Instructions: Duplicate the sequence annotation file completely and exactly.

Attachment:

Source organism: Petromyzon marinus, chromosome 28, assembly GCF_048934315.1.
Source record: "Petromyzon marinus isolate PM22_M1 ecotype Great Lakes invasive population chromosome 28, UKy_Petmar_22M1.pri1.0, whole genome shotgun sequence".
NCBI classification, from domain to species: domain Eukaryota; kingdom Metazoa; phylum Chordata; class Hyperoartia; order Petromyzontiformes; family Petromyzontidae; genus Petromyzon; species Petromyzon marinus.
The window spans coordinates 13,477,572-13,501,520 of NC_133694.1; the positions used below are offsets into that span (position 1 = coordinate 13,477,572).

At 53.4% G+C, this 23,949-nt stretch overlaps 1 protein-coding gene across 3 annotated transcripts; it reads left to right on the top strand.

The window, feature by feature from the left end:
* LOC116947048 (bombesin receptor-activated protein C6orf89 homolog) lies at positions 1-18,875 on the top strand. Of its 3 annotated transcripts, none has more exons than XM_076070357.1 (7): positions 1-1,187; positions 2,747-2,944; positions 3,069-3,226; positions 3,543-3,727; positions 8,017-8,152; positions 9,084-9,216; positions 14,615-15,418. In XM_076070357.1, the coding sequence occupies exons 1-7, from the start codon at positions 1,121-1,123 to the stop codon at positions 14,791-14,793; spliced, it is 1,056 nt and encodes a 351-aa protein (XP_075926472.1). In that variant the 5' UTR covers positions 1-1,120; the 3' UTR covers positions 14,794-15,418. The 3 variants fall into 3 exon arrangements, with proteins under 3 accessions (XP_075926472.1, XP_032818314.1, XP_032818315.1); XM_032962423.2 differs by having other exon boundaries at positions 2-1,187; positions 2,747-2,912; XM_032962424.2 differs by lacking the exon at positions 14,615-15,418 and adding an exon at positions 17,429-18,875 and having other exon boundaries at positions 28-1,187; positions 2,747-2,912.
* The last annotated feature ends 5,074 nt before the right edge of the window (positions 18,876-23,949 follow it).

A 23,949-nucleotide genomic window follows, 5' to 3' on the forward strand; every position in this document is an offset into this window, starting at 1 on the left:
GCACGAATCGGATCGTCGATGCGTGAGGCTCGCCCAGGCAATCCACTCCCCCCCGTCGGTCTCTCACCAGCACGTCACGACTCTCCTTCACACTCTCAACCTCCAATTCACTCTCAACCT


Source organism: Petromyzon marinus, chromosome 28, assembly GCF_048934315.1.
Source record: "Petromyzon marinus isolate PM22_M1 ecotype Great Lakes invasive population chromosome 28, UKy_Petmar_22M1.pri1.0, whole genome shotgun sequence".
NCBI classification, from domain to species: domain Eukaryota; kingdom Metazoa; phylum Chordata; class Hyperoartia; order Petromyzontiformes; family Petromyzontidae; genus Petromyzon; species Petromyzon marinus.
The window spans coordinates 13,477,572-13,501,520 of NC_133694.1; the positions used below are offsets into that span (position 1 = coordinate 13,477,572).

At 53.4% G+C, this 23,949-nt stretch overlaps 1 protein-coding gene across 3 annotated transcripts; it reads left to right on the top strand.

The window, feature by feature from the left end:
* LOC116947048 (bombesin receptor-activated protein C6orf89 homolog) lies at positions 1-18,875 on the top strand. Of its 3 annotated transcripts, none has more exons than XM_076070357.1 (7): positions 1-1,187; positions 2,747-2,944; positions 3,069-3,226; positions 3,543-3,727; positions 8,017-8,152; positions 9,084-9,216; positions 14,615-15,418. In XM_076070357.1, the coding sequence occupies exons 1-7, from the start codon at positions 1,121-1,123 to the stop codon at positions 14,791-14,793; spliced, it is 1,056 nt and encodes a 351-aa protein (XP_075926472.1). In that variant the 5' UTR covers positions 1-1,120; the 3' UTR covers positions 14,794-15,418. The 3 variants fall into 3 exon arrangements, with proteins under 3 accessions (XP_075926472.1, XP_032818314.1, XP_032818315.1); XM_032962423.2 differs by having other exon boundaries at positions 2-1,187; positions 2,747-2,912; XM_032962424.2 differs by lacking the exon at positions 14,615-15,418 and adding an exon at positions 17,429-18,875 and having other exon boundaries at positions 28-1,187; positions 2,747-2,912.
* The last annotated feature ends 5,074 nt before the right edge of the window (positions 18,876-23,949 follow it).

A 23,949-nucleotide genomic window follows, 5' to 3' on the forward strand; every position in this document is an offset into this window, starting at 1 on the left:
GCACGAATCGGATCGTCGATGCGTGAGGCTCGCCCAGGCAATCCACTCCCCCCCGTCGGTCTCTCACCAGCACGTCACGACTCTCCTTCACACTCTCAACCTCCAATTCACTCTCAACCT